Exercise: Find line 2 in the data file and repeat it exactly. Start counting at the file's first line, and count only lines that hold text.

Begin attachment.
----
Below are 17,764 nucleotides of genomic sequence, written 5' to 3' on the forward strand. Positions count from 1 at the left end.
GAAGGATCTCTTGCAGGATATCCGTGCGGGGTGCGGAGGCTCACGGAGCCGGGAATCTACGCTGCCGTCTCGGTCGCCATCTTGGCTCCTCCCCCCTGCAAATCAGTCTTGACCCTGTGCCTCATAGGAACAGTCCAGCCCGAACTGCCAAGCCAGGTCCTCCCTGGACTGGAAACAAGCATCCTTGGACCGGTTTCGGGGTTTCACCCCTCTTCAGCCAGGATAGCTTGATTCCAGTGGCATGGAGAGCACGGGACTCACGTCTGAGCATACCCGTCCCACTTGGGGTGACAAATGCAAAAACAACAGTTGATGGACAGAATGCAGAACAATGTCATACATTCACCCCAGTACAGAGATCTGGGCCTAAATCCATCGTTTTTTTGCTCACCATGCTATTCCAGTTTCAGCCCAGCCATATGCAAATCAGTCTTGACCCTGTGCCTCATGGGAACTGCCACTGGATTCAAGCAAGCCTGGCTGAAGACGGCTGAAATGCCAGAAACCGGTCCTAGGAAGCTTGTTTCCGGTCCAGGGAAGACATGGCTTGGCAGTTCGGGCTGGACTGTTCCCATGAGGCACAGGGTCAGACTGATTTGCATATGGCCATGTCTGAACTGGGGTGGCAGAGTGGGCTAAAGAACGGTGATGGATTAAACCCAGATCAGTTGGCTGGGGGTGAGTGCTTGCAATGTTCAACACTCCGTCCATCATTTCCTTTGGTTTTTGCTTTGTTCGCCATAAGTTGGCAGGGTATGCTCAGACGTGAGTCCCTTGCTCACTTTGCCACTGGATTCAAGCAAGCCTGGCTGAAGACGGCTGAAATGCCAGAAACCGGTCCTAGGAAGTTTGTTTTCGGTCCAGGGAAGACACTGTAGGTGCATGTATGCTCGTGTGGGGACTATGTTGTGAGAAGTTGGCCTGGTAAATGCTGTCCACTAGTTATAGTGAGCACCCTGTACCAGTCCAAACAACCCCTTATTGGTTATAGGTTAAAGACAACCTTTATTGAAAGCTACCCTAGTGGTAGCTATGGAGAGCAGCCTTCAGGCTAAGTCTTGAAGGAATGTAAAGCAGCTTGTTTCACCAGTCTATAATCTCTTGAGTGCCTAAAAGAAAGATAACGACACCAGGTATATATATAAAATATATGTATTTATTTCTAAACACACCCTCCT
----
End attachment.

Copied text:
GAAGGATCTCTTGCAGGATATCCGTGCGGGGTGCGGAGGCTCACGGAGCCGGGAATCTACGCTGCCGTCTCGGTCGCCATCTTGGCTCCTCCCCCCTGCAAATCAGTCTTGACCCTGTGCCTCATAGGAACAGTCCAGCCCGAACTGCCAAGCCAGGTCCTCCCTGGACTGGAAACAAGCATCCTTGGACCGGTTTCGGGGTTTCACCCCTCTTCAGCCAGGATAGCTTGATTCCAGTGGCATGGAGAGCACGGGACTCACGTCTGAGCATACCCGTCCCACTTGGGGTGACAAATGCAAAAACAACAGTTGATGGACAGAATGCAGAACAATGTCATACATTCACCCCAGTACAGAGATCTGGGCCTAAATCCATCGTTTTTTTGCTCACCATGCTATTCCAGTTTCAGCCCAGCCATATGCAAATCAGTCTTGACCCTGTGCCTCATGGGAACTGCCACTGGATTCAAGCAAGCCTGGCTGAAGACGGCTGAAATGCCAGAAACCGGTCCTAGGAAGCTTGTTTCCGGTCCAGGGAAGACATGGCTTGGCAGTTCGGGCTGGACTGTTCCCATGAGGCACAGGGTCAGACTGATTTGCATATGGCCATGTCTGAACTGGGGTGGCAGAGTGGGCTAAAGAACGGTGATGGATTAAACCCAGATCAGTTGGCTGGGGGTGAGTGCTTGCAATGTTCAACACTCCGTCCATCATTTCCTTTGGTTTTTGCTTTGTTCGCCATAAGTTGGCAGGGTATGCTCAGACGTGAGTCCCTTGCTCACTTTGCCACTGGATTCAAGCAAGCCTGGCTGAAGACGGCTGAAATGCCAGAAACCGGTCCTAGGAAGTTTGTTTTCGGTCCAGGGAAGACACTGTAGGTGCATGTATGCTCGTGTGGGGACTATGTTGTGAGAAGTTGGCCTGGTAAATGCTGTCCACTAGTTATAGTGAGCACCCTGTACCAGTCCAAACAACCCCTTATTGGTTATAGGTTAAAGACAACCTTTATTGAAAGCTACCCTAGTGGTAGCTATGGAGAGCAGCCTTCAGGCTAAGTCTTGAAGGAATGTAAAGCAGCTTGTTTCACCAGTCTATAATCTCTTGAGTGCCTAAAAGAAAGATAACGACACCAGGTATATATATAAAATATATGTATTTATTTCTAAACACACCCTCCT